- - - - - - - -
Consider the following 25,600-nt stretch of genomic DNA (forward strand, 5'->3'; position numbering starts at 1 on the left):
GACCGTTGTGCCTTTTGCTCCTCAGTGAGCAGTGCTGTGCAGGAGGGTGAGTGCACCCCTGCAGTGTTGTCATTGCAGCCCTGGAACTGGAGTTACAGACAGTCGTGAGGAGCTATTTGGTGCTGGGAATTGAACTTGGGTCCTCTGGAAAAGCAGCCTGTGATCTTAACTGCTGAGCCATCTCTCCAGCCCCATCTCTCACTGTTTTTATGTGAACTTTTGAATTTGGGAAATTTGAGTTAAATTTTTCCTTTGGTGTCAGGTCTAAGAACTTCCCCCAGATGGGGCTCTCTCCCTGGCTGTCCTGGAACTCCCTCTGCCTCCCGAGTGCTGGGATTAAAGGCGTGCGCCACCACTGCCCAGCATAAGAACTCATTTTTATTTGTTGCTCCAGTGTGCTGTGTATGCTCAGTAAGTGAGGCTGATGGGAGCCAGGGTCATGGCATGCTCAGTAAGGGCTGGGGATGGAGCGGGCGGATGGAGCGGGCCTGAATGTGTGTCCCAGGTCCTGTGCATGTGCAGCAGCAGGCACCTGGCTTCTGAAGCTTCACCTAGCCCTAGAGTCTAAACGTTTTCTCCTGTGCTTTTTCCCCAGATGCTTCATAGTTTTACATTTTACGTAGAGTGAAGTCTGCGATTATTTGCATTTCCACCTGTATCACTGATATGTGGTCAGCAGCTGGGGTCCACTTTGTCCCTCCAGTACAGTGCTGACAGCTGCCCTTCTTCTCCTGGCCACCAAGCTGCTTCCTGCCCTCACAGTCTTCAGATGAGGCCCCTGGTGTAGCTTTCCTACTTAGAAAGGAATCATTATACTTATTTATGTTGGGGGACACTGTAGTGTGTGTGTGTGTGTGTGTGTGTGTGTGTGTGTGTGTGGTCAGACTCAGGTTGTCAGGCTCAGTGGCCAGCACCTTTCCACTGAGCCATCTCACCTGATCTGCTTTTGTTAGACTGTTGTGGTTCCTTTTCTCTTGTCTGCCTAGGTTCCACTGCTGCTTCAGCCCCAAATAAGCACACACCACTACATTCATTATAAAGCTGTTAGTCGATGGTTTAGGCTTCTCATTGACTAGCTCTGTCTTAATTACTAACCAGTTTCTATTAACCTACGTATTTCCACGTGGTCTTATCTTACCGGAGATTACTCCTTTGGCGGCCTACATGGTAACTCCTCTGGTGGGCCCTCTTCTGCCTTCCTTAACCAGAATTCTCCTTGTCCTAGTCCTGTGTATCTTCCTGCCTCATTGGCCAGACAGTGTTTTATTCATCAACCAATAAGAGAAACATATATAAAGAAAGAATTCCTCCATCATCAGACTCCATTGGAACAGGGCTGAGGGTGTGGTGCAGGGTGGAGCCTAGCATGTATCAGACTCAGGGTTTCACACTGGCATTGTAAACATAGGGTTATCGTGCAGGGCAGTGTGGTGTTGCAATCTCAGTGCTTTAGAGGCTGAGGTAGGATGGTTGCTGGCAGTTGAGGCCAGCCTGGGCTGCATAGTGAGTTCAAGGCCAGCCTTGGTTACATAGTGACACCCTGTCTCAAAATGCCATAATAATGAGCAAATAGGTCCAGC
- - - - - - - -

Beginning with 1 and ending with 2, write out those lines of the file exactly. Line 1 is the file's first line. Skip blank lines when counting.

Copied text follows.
Consider the following 25,600-nt stretch of genomic DNA (forward strand, 5'->3'; position numbering starts at 1 on the left):
GACCGTTGTGCCTTTTGCTCCTCAGTGAGCAGTGCTGTGCAGGAGGGTGAGTGCACCCCTGCAGTGTTGTCATTGCAGCCCTGGAACTGGAGTTACAGACAGTCGTGAGGAGCTATTTGGTGCTGGGAATTGAACTTGGGTCCTCTGGAAAAGCAGCCTGTGATCTTAACTGCTGAGCCATCTCTCCAGCCCCATCTCTCACTGTTTTTATGTGAACTTTTGAATTTGGGAAATTTGAGTTAAATTTTTCCTTTGGTGTCAGGTCTAAGAACTTCCCCCAGATGGGGCTCTCTCCCTGGCTGTCCTGGAACTCCCTCTGCCTCCCGAGTGCTGGGATTAAAGGCGTGCGCCACCACTGCCCAGCATAAGAACTCATTTTTATTTGTTGCTCCAGTGTGCTGTGTATGCTCAGTAAGTGAGGCTGATGGGAGCCAGGGTCATGGCATGCTCAGTAAGGGCTGGGGATGGAGCGGGCGGATGGAGCGGGCCTGAATGTGTGTCCCAGGTCCTGTGCATGTGCAGCAGCAGGCACCTGGCTTCTGAAGCTTCACCTAGCCCTAGAGTCTAAACGTTTTCTCCTGTGCTTTTTCCCCAGATGCTTCATAGTTTTACATTTTACGTAGAGTGAAGTCTGCGATTATTTGCATTTCCACCTGTATCACTGATATGTGGTCAGCAGCTGGGGTCCACTTTGTCCCTCCAGTACAGTGCTGACAGCTGCCCTTCTTCTCCTGGCCACCAAGCTGCTTCCTGCCCTCACAGTCTTCAGATGAGGCCCCTGGTGTAGCTTTCCTACTTAGAAAGGAATCATTATACTTATTTATGTTGGGGGACACTGTAGTGTGTGTGTGTGTGTGTGTGTGTGTGTGTGTGTGTGTGGTCAGACTCAGGTTGTCAGGCTCAGTGGCCAGCACCTTTCCACTGAGCCATCTCACCTGATCTGCTTTTGTTAGACTGTTGTGGTTCCTTTTCTCTTGTCTGCCTAGGTTCCACTGCTGCTTCAGCCCCAAATAAGCACACACCACTACATTCATTATAAAGCTGTTAGTCGATGGTTTAGGCTTCTCATTGACTAGCTCTGTCTTAATTACTAACCAGTTTCTATTAACCTACGTATTTCCACGTGGTCTTATCTTACCGGAGATTACTCCTTTGGCGGCCTACATGGTAACTCCTCTGGTGGGCCCTCTTCTGCCTTCCTTAACCAGAATTCTCCTTGTCCTAGTCCTGTGTATCTTCCTGCCTCATTGGCCAGACAGTGTTTTATTCATCAACCAATAAGAGAAACATATATAAAGAAAGAATTCCTCCATCATCAGACTCCATTGGAACAGGGCTGAGGGTGTGGTGCAGGGTGGAGCCTAGCATGTATCAGACTCAGGGTTTCACACTGGCATTGTAAACATAGGGTTATCGTGCAGGGCAGTGTGGTGTTGCAATCTCAGTGCTTTAGAGGCTGAGGTAGGATGGTTGCTGGCAGTTGAGGCCAGCCTGGGCTGCATAGTGAGTTCAAGGCCAGCCTTGGTTACATAGTGACACCCTGTCTCAAAATGCCATAATAATGAGCAAATAGGTCCAGC